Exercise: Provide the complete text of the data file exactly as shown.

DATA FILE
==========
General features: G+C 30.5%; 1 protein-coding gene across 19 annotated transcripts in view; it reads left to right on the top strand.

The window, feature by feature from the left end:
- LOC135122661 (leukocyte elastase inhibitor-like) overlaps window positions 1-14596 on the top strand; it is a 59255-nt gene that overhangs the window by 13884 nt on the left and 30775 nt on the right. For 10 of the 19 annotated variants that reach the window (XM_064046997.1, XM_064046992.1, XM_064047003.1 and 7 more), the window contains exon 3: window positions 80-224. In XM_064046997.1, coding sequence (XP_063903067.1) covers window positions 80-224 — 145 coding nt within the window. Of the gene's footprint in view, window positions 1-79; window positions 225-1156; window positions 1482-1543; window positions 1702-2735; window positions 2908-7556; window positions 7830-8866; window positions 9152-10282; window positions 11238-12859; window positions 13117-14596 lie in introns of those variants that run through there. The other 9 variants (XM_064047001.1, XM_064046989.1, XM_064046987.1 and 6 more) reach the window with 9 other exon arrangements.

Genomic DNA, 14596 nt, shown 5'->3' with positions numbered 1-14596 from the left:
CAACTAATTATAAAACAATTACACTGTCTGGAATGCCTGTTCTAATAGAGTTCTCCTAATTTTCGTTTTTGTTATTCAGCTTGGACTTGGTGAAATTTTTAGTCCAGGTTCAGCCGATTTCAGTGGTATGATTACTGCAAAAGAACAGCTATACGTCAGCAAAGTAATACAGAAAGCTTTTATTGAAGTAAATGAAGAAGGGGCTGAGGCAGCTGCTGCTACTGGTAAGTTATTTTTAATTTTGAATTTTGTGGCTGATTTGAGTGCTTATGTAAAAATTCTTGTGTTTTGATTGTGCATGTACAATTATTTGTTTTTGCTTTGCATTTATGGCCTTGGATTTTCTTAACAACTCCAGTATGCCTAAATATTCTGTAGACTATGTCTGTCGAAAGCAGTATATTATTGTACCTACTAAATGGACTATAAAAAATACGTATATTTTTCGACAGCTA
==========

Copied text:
General features: G+C 30.5%; 1 protein-coding gene across 19 annotated transcripts in view; it reads left to right on the top strand.

The window, feature by feature from the left end:
- LOC135122661 (leukocyte elastase inhibitor-like) overlaps window positions 1-14596 on the top strand; it is a 59255-nt gene that overhangs the window by 13884 nt on the left and 30775 nt on the right. For 10 of the 19 annotated variants that reach the window (XM_064046997.1, XM_064046992.1, XM_064047003.1 and 7 more), the window contains exon 3: window positions 80-224. In XM_064046997.1, coding sequence (XP_063903067.1) covers window positions 80-224 — 145 coding nt within the window. Of the gene's footprint in view, window positions 1-79; window positions 225-1156; window positions 1482-1543; window positions 1702-2735; window positions 2908-7556; window positions 7830-8866; window positions 9152-10282; window positions 11238-12859; window positions 13117-14596 lie in introns of those variants that run through there. The other 9 variants (XM_064047001.1, XM_064046989.1, XM_064046987.1 and 6 more) reach the window with 9 other exon arrangements.

Genomic DNA, 14596 nt, shown 5'->3' with positions numbered 1-14596 from the left:
CAACTAATTATAAAACAATTACACTGTCTGGAATGCCTGTTCTAATAGAGTTCTCCTAATTTTCGTTTTTGTTATTCAGCTTGGACTTGGTGAAATTTTTAGTCCAGGTTCAGCCGATTTCAGTGGTATGATTACTGCAAAAGAACAGCTATACGTCAGCAAAGTAATACAGAAAGCTTTTATTGAAGTAAATGAAGAAGGGGCTGAGGCAGCTGCTGCTACTGGTAAGTTATTTTTAATTTTGAATTTTGTGGCTGATTTGAGTGCTTATGTAAAAATTCTTGTGTTTTGATTGTGCATGTACAATTATTTGTTTTTGCTTTGCATTTATGGCCTTGGATTTTCTTAACAACTCCAGTATGCCTAAATATTCTGTAGACTATGTCTGTCGAAAGCAGTATATTATTGTACCTACTAAATGGACTATAAAAAATACGTATATTTTTCGACAGCTA